19. Charles Nordhoff, California for Health, Pleasure and Residence, a Book for Travelers and Settlers (New York: Harper and Bros., 1875), 146.

20. Hazel Miller Croy, “A History of Education in San Bernardino During the Mormon Period,” Ph.D. diss., University of California at Los Angeles, 1955, 82-98, 106-15; Crocheron, “California Memories,” 406; William Warren to Amasa M. Lyman, 30 Dec. 1855, Lyman Papers.

21. Crocheron, “California Memories,” 285; Carter, Heart Throbs, 8:304, 12:18-19.

22. Hopkins-Jensen, 1 May 1856; Crosby Journal, 1 May 1857; Carter, Heart Throbs, 7:397-98.

23. Carter, Heart Throbs, 321, 12:17, states that in 1858 several families from San Bernardino located at Beaver, bringing a few blue-backed spelling books and McGuffey’s Readers with them; Lyman, F. M. Lyman, 22-3; Mrs. Lucinda Lee Dalton Autobiography, 1876, Bancroft Library.

24. Lyman, F. M. Lyman, 21-31.

25. Journal History, 6 Feb. 1853; Carter, Heart Throbs, 8:309, 321; Crosby Journal, 13 Apr., 3, 4, 6 May 1855; L.A. Star, 3 Nov. 1855. The officers of this organization were Alden A. M. Jackson, president; Horace A. Skinner, vice president; Daniel Stark and Horace Rolfe, secretaries; and directors Theodore Turley, Addison Pratt, John P. Lee, Ira Burrus, and William J. Cox. Nathan E. Dodge was treasurer, and Andrew DeLin and Daniel Thomas were librarians.

26. Lyman Journal, 22 Apr. 1854; Crosby Journal, 29 Feb., 4 Apr. 1856.

27. Crosby Journal, 1 6 May, 1 July, 13 Aug., 5 Sept. 1857.

28. Annaleone D. Patton, California Mormons by Sail and Trail (Salt Lake City: Deseret Book Co., 1962), 149-72; Crosby Journal, 9, 10 Apr. 1857. Coolbrith was the maiden name of Josephine’s mother. On Ina Coolbrith, see J. Rhodehamel and R. F. Wood, Ina Coolbrith, Librarian and Laureate of California (Provo, UT: Brigham Young University Press, 1973), and Ina Agnes Graham, “My Aunt, Ina Coolbrith,” Pacific Historian 17 (Fall 1973): 12-19. Articles connecting her to the larger American scene include George U. Hubbard, “Ina Coolbrith’s Friendship with John Greenleaf Whittier,” New England Quarterly 45 (Mar. 1972): 109-18, and Cheryl Walker, “Ina Coolbrith and the Nightingale Tradition,” Legacy 6 (Spring 1989): 27-33. Coolbrith’s own books included A Perfect Day (1881), Song of the Golden Gate (1896), and Wings of Sunset (1928).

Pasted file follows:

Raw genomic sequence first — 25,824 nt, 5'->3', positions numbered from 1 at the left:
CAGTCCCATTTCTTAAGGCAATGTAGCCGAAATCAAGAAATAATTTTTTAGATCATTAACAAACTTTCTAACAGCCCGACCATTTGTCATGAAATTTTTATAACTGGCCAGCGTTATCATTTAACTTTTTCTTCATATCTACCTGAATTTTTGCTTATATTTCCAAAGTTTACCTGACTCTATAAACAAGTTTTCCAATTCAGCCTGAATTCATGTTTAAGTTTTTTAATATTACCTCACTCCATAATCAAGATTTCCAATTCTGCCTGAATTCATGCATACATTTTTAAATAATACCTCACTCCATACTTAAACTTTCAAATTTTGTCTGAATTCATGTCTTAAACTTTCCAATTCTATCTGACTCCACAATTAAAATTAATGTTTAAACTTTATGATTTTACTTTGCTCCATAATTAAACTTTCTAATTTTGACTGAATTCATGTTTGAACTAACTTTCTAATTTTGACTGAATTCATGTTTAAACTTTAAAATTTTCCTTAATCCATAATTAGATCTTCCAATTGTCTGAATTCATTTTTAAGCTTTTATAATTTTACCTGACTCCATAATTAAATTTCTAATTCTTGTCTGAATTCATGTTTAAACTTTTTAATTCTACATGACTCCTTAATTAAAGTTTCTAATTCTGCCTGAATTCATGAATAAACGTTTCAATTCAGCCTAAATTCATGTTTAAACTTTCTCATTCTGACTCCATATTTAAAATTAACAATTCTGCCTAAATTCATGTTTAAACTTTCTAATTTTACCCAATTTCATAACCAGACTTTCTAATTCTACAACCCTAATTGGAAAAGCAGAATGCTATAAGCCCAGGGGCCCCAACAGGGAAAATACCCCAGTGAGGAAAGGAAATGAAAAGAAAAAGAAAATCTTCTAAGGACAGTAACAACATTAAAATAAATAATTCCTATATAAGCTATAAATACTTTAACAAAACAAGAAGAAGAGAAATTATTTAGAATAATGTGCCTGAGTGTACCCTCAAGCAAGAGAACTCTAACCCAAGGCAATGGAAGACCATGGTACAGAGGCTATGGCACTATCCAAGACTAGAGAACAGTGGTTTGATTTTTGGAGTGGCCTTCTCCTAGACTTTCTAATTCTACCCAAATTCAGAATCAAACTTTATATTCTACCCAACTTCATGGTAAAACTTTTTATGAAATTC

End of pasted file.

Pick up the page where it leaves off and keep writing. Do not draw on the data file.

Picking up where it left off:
29. Crosby Journal, 18 Feb. 1856; Carter, Heart Throbs, 7:397-98; Hayes, Emigrant Notes; Hammond Journal, 30 Aug. 1856; Amasa M. Lyman and Charles C. Rich to Brigham Young, 7 Oct. 1856, Young Papers.

30. Carter, Heart Throbs, 8:395-98.

31. Hayes, Emigrant Notes, III, 23 Sept. 1856, 132; Henry Miller, California Missions: The Earliest Series of Views Made in 1856 and Towns, Journal and Drawings of Henry Miller (Santa Barbara, CA: Bellerphon Books, n.d.), n.p.; Solomon Nunes Carvalho, Incidents of Travel and Adventure in the Far West (reprint; Philadelphia: Jewish Publication Society of America, 1954 [1857]), 304-308; L.A. Star, 8 July 1854.

32. Crosby Journal, 14, 21, 27 Aug. 1856, 20 July 1857; Jules Remy and Julius Brenchley, A Journey to Great Salt Lake City (London: W. Jeffs, 1861), 459-62; Chandless, Visit to Salt Lake, 288-307; Edwina Jo Snow, “William Chandless: British Overlander, Mormon Observer, Amazon Explorer,” Utah Historical Quarterly 54 (1986), 2:117-18.

33. Carter, Heart Throbs, 7:428, 8:323; Crosby Journal, 4 July 1857.